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SoftBank is looking for deals in artificial intelligence, including a potential investment in OpenAI, after British chip designer Arm’s blockbuster listing brought billions of dollars in funding to Son.

The Japanese conglomerate’s founder and CEO plans to invest tens of billions of dollars in artificial intelligence after completing Arm’s initial public offering, two people familiar with Son’s thinking said.

Microsoft-backed OpenAI is one of several options SoftBank is considering for a handful of such deals. SoftBank may also seek to establish a broad strategic partnership with the maker of ChatGPT, these people said.

SoftBank is also looking at a range of alternatives to OpenAI, including significant investments in direct competitors of the ChatGPT maker, they added. They said the company also initially plans to acquire British artificial intelligence chip manufacturer Graphcore.

SoftBank said: “We do not comment on rumors.” OpenAI declined to comment. Graphcore denied receiving an offer from SoftBank.

Analysts said Thursday’s Arm IPO raised nearly $5 billion in proceeds, which would boost SoftBank’s funding to as much as $65 billion, including its own cash and the use of its remaining 90% stake in Arm as loans. Collateral.

Son said in June that he was a “heavy user” of ChatGPT and had developed a close relationship with OpenAI CEO Sam Altman. Son described Ultraman as “one of the key figures on Earth” and said he talks to him almost every day.

SoftBank’s mobile unit has formed a business partnership with OpenAI to provide services to Japanese companies looking to deploy generative artificial intelligence technologies such as chatbots. The service is based on the Azure computing platform developed by Microsoft, which is OpenAI’s exclusive cloud provider. Earlier this year, Microsoft invested $10 billion in OpenAI through a multi-year agreement, according to people familiar with the matter.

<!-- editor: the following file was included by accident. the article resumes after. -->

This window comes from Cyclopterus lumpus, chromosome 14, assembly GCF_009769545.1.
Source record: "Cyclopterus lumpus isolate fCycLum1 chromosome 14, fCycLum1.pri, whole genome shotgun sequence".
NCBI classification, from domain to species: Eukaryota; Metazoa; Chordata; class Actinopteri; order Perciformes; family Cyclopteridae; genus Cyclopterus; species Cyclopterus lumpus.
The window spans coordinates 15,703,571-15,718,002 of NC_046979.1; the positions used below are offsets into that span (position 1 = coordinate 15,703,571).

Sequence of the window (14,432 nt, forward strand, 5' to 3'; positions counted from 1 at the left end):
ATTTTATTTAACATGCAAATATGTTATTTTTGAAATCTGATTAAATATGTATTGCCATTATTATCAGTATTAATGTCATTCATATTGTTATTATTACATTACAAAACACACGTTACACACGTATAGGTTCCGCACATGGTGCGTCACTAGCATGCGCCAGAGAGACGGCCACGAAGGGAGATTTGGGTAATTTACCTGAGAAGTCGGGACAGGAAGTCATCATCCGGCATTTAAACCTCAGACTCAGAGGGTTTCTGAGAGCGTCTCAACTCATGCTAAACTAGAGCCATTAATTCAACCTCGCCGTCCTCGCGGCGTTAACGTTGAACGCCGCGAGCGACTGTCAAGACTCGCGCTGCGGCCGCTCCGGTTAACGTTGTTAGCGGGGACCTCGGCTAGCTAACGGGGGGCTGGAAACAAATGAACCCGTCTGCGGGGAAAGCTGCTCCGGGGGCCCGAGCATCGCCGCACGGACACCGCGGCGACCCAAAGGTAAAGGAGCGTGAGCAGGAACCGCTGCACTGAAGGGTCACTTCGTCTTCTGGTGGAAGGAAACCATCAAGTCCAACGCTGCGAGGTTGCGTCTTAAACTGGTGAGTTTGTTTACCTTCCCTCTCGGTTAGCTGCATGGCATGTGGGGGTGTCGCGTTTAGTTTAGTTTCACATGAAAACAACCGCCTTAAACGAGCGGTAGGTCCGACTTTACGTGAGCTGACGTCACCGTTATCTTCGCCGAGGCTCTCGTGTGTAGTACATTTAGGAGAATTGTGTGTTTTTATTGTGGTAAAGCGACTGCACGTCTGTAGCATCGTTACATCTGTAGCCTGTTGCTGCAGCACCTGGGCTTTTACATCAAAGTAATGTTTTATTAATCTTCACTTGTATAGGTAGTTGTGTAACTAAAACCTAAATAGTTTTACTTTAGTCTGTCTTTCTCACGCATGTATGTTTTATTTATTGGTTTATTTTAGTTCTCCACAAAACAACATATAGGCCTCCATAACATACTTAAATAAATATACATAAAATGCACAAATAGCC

The SoftBank mobile subsidiary also said it hopes to develop its own Japanese version of ChatGPT.

Son’s enthusiasm for dealmaking has rebounded strongly in recent months, with the prolific technology investor saying in June that he would return to “offensive mode,” according to people close to Son’s inner circle.

Son was in a self-declared “defensive mode” during the coronavirus pandemic and the tech industry downturn in 2022, during which new deals fell sharply and the company began to strengthen its cash position. After focusing on Arm in the months leading up to its IPO, its successful listing allowed Son to resume trading with renewed vigor, according to people familiar with the matter.

Son has broader ambitions, hoping to turn his Japanese technology group into a credible competitor in artificial intelligence, including the chips that power the technology.

Currently, the biggest winner in the field of artificial intelligence is Nvidia. The Silicon Valley-based company dominates the market for artificial intelligence chips and has a market value of more than $1 trillion this year. SoftBank took a stake in the chipmaker in 2017 but sold it in 2019.

Arm is pitching artificial intelligence as a key part of its growth story to investors during its IPO roadshow this month as it looks to diversify into the core smartphone market and expand its presence in cloud computing.

However, analysts say Arm plays a much smaller role than Nvidia in creating the large language models that power ChatGPT.

Additional reporting by Richard Waters, Sam Agini and Tim Bradshaw


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